J.P. Morgan of banking fame said, “A man always has two reasons for doing anything — a good reason and the real reason.”
A bridge player chooses a bid for two reasons — to describe his hand as accurately as possible and to reach the right final contract. Of course, they are symbiotic, one helping the other.
However, sometimes it isn’t obvious what bid to make. Look at the South hand. You open one spade, and partner responds two clubs. What would you rebid?
A columnist explained that with 6-4 shape, opener rebids in his six-card suit with a minimum, but shows the side suit when he has extras. That is true only when the four-card suit is a minor. When it is a major, opener always shows it. To rebid two spades here in principle denies four hearts.
Now look at the West hand. What would you lead against seven hearts?
The writer gave a bizarre auction before discussing the play in seven hearts after West leads a low club. South wins with his queen, then should ruff a spade, cash the heart king, play a heart to his ace, ruff another spade, ruff a club to establish the suit, draw East’s last trump, and claim, the diamond ace being the entry to the club winners. He takes one spade, three hearts, one diamond, five clubs and the three ruffs.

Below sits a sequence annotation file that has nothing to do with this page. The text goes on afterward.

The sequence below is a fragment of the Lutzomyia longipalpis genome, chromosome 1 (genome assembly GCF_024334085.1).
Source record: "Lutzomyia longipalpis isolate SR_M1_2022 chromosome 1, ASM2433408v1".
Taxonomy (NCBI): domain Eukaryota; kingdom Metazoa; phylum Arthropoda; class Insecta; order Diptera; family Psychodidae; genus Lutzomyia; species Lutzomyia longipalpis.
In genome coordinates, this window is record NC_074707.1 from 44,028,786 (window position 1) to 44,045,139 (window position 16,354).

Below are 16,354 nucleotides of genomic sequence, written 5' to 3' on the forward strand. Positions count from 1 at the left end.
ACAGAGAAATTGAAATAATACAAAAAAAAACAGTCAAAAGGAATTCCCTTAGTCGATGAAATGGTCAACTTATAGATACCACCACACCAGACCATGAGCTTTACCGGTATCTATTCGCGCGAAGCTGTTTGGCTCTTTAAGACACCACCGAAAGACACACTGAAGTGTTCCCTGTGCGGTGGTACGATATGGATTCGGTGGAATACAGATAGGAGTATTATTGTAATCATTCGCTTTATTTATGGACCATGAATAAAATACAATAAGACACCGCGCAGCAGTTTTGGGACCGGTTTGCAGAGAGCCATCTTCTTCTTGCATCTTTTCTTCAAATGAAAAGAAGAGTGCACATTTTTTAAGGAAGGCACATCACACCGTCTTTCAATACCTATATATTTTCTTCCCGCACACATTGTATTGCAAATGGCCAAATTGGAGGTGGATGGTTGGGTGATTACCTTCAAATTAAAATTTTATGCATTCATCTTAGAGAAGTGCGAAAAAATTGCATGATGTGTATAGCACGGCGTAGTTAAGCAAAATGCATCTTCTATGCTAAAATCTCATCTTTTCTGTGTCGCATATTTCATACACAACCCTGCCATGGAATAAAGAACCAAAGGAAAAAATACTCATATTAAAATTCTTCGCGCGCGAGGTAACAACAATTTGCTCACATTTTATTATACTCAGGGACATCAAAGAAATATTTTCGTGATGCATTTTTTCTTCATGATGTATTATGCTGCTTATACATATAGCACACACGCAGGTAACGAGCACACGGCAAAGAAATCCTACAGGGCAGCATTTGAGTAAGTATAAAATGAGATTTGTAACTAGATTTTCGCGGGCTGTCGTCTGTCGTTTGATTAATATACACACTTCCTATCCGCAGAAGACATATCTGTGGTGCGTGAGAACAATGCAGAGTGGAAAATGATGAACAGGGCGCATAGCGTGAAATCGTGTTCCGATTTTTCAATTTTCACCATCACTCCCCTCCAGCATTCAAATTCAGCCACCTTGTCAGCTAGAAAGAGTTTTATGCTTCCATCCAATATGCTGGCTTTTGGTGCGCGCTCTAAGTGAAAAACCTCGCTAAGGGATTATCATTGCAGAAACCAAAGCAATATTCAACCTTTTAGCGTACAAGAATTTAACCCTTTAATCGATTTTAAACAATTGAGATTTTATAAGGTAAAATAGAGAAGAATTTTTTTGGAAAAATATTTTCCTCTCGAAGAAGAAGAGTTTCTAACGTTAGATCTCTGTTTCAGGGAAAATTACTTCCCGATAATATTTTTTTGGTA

But why would West lead a club? Perhaps he hoped that East was void in the suit. But if he had been, he probably would have made a Lightner Slam Double, asking for a lead in the first suit bid by dummy. A diamond lead defeats seven hearts. In general, do not lead suits bid by the opponents.